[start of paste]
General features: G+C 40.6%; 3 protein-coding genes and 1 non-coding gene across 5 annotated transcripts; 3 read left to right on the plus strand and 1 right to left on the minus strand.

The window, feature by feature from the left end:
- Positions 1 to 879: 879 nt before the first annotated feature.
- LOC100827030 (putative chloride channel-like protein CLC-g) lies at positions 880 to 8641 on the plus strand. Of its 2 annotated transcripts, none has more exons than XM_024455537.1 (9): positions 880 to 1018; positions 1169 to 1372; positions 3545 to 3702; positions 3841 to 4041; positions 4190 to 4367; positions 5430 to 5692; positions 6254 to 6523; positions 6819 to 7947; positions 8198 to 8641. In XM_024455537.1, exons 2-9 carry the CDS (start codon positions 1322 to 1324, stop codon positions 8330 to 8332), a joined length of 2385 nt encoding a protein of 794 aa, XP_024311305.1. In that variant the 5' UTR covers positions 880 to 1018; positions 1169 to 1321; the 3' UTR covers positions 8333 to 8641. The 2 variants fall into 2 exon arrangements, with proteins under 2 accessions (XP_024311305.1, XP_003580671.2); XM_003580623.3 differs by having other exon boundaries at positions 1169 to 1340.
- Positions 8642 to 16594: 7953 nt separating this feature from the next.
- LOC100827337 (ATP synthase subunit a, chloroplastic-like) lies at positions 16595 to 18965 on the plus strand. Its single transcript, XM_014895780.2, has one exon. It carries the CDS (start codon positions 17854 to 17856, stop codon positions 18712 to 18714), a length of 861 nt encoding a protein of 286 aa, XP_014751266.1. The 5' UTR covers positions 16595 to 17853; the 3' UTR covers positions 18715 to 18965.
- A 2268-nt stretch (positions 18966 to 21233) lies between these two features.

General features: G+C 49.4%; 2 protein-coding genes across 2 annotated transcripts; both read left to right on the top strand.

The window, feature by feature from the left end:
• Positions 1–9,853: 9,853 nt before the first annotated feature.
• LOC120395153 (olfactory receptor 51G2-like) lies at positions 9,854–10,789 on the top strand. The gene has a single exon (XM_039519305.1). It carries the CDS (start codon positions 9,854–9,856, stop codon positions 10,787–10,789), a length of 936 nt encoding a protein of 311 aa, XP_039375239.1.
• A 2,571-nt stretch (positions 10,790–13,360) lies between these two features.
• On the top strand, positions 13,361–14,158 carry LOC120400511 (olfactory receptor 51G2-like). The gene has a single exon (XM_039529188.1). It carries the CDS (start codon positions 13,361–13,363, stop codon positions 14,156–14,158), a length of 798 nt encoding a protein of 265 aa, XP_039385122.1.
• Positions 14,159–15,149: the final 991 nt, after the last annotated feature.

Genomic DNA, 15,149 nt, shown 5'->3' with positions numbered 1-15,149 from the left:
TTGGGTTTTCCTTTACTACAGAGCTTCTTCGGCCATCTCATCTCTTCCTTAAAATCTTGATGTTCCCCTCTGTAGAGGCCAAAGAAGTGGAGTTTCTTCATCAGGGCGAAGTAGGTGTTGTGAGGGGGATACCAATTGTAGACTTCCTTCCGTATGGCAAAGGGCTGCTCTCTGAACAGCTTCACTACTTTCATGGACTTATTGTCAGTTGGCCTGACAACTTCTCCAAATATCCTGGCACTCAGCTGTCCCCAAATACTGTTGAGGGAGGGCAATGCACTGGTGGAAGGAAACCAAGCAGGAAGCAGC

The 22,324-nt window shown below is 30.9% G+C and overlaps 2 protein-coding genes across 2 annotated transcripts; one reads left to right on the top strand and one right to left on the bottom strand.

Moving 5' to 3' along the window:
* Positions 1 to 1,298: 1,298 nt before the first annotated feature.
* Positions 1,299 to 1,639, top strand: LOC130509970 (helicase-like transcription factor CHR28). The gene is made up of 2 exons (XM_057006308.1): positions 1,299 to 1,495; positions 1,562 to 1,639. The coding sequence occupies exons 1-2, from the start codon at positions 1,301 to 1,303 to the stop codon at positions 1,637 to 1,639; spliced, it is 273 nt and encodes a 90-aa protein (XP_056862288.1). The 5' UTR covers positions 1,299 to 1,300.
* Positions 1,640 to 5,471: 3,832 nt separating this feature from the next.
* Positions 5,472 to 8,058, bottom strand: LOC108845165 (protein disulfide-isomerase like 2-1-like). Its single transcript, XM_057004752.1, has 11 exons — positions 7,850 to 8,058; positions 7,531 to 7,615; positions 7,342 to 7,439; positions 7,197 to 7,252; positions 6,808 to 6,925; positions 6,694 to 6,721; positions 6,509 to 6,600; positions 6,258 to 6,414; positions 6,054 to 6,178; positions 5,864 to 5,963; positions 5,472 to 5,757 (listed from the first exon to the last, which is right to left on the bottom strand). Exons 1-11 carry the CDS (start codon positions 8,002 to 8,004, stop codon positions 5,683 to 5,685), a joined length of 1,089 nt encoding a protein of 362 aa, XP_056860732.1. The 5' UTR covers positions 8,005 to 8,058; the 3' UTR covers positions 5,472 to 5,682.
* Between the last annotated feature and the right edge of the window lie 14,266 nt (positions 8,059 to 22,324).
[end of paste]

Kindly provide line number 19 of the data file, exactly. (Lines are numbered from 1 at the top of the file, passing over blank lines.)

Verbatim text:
* Positions 1 to 1,298: 1,298 nt before the first annotated feature.